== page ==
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Environmental groups throw support behind Wynn casino proposal, contest Somerville’s appeal

Bob DeSalvio, president of Wynn Everett, speaks at a press conference at the Wynn casino site Tuesday afternoon. Jessica Rinaldi / The Boston Globe

Several prominent Massachusetts environmentalists lined up next to developers, elected officials, and Everett citizens Tuesday afternoon and called on Somerville Mayor Joe Curtatone to withdraw his appeal of the $1.7 billion Wynn Everett casino project.

Curtatone’s filing has blocked the Department of Environmental Protection from granting Wynn a key license to continue construction at the site. Wynn officials at the Tuesday press conference said that includes key environmental remediation, including the dredging the Mystic River near the casino site, restoring the natural shoreline, completing a harborwalk, and building new docks.

“Today, the story is about the environmental stewardship of the property, which we take very, very seriously,’’ Wynn Everett President Bob DeSalvio said.

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DeSalvio, along with environmentalists from the Boston Harbor Association, Mystic River Watershed Association (MRWA), and the Environmental League of Massachusetts, argued that Curtatone’s appeal on the grounds of poor environmental impact is largely unfounded, noting that construction work thus far has aimed to improve the river and surrounding waterfront by removing contaminated soil and combating other toxins that have leeched into the river.

“Our plan calls for us to go well above and beyond typical remediation [that would be required to update a shopping center],’’ DeSalvio said. “We’re not saddling the taxpayers with any of this work. It’s something we all want to do.’’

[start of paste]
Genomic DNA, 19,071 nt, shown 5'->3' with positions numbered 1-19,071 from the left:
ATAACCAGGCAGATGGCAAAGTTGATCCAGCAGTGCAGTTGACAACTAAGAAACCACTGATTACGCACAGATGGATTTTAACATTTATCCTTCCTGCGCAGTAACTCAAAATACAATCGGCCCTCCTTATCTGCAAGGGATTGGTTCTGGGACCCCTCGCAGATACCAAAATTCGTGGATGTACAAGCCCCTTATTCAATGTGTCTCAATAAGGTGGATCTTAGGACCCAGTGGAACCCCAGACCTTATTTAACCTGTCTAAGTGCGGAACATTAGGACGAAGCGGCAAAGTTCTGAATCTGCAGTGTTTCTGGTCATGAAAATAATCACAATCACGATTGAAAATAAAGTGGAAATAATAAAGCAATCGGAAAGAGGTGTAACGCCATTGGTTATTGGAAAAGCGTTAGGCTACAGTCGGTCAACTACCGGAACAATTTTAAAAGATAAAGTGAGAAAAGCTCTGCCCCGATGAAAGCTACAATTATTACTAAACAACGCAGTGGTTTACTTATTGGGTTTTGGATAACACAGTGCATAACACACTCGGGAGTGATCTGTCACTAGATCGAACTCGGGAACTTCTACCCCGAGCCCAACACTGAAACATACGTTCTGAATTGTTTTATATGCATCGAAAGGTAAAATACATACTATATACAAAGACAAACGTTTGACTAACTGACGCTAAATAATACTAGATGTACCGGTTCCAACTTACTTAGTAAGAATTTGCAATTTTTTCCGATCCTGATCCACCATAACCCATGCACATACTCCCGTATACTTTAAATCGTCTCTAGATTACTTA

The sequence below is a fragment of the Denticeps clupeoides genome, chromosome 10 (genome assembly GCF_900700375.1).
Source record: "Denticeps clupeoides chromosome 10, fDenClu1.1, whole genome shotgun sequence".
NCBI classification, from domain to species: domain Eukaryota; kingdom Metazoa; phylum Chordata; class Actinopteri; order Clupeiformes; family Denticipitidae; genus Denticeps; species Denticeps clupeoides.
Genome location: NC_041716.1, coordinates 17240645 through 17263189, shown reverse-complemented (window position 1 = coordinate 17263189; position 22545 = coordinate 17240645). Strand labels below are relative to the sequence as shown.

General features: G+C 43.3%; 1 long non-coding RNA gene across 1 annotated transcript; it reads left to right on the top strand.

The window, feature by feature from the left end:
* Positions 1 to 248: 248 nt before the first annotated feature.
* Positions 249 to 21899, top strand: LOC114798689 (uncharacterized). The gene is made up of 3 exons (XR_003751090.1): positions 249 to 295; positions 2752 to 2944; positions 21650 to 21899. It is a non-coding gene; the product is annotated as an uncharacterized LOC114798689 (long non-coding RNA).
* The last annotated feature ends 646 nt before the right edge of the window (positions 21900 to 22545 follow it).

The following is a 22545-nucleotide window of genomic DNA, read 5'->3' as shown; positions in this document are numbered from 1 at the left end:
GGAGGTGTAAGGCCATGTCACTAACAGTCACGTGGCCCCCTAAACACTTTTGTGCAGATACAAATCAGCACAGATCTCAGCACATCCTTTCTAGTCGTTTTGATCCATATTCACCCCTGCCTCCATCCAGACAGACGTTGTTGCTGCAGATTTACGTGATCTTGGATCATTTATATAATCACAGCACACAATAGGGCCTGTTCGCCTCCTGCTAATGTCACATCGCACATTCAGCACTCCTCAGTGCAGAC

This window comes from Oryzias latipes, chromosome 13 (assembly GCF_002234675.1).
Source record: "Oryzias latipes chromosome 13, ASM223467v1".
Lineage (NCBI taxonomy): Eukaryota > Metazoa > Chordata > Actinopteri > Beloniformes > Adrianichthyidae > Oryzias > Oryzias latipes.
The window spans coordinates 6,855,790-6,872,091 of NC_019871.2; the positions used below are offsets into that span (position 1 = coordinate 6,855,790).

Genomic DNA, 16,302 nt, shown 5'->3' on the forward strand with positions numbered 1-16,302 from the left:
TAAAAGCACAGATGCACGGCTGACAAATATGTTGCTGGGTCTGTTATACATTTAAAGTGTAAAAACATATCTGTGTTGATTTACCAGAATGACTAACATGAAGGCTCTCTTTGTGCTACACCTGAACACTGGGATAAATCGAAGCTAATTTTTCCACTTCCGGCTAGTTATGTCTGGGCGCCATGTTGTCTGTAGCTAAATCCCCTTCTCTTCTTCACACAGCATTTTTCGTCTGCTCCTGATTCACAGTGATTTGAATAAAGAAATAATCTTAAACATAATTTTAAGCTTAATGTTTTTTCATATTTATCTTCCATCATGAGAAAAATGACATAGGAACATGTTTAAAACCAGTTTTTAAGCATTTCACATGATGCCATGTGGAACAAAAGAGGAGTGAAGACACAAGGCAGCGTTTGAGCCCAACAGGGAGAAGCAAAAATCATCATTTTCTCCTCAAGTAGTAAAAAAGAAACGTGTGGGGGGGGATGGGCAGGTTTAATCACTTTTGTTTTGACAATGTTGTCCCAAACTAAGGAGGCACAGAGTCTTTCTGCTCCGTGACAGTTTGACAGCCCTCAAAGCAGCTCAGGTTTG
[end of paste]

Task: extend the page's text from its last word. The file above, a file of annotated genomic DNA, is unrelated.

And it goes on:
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EkOngKar Singh Khalsa, executive director of the MRWA, said his organization became involved in the proposal process in 2013, and believes it has environmental merit.

“We recognized that this project…could transform the Mystic River here and perhaps throughout the area,’’ he said.

Curtatone has questioned the project’s sustainability efforts, arguing that increased traffic could add to air pollution and have a negative impact on his city, and has appealed on factors such as the lengthy 85-year license and the towering height of the building. The appeal could delay the licensing by up to a year, according to the DEP.

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Environmental League of Massachusetts president George Bachrach said Curtatone’s appeal is based on the politics surrounding gambling and state laws, not a concern for the environment. If the proposal was for a hotel or other type of venue, Bachrach said he doesn’t think there would be such opposition.

“This would be a slam dunk,’’ he said. “There would be no issue here.’’

Bachrach praised the project not only for its perceived positive environmental impact, but also as an initiative that would facilitate economic growth.

“Joe Curtatone is a good man,’’ Bachrach said. “He cares deeply about his city. [But] the environment is not the issue to be challenging this site on. I would urge Mayor Curtatone even in the best interest of his city to withdrawal the appeal.’’

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Finally, Everett Mayor Carlo DeMaria stood before the crowd, calling the concerned residents of his city to stand beside him as he took a hard stance against Curtatone’s appeal, focusing on the estimated 4,000 jobs Wynn says will come to the city as part of the project.

“This one person is stopping this from happening,’’ DeMaria said. “That’s what wrong with government.’’

Wynn is set to begin the appeal process through the Department of Environmental Protection this week, with the first hearing scheduled to take place Thursday, DeSalvio said.

“If we could, you would see this work going on behind my shoulder right now,’’ he said, pointing to the Mystic River behind him. “The goal today was to make sure everyone understood that we can not move forward with the remediation plan. We wanted to make sure that people understood the reason why.’’

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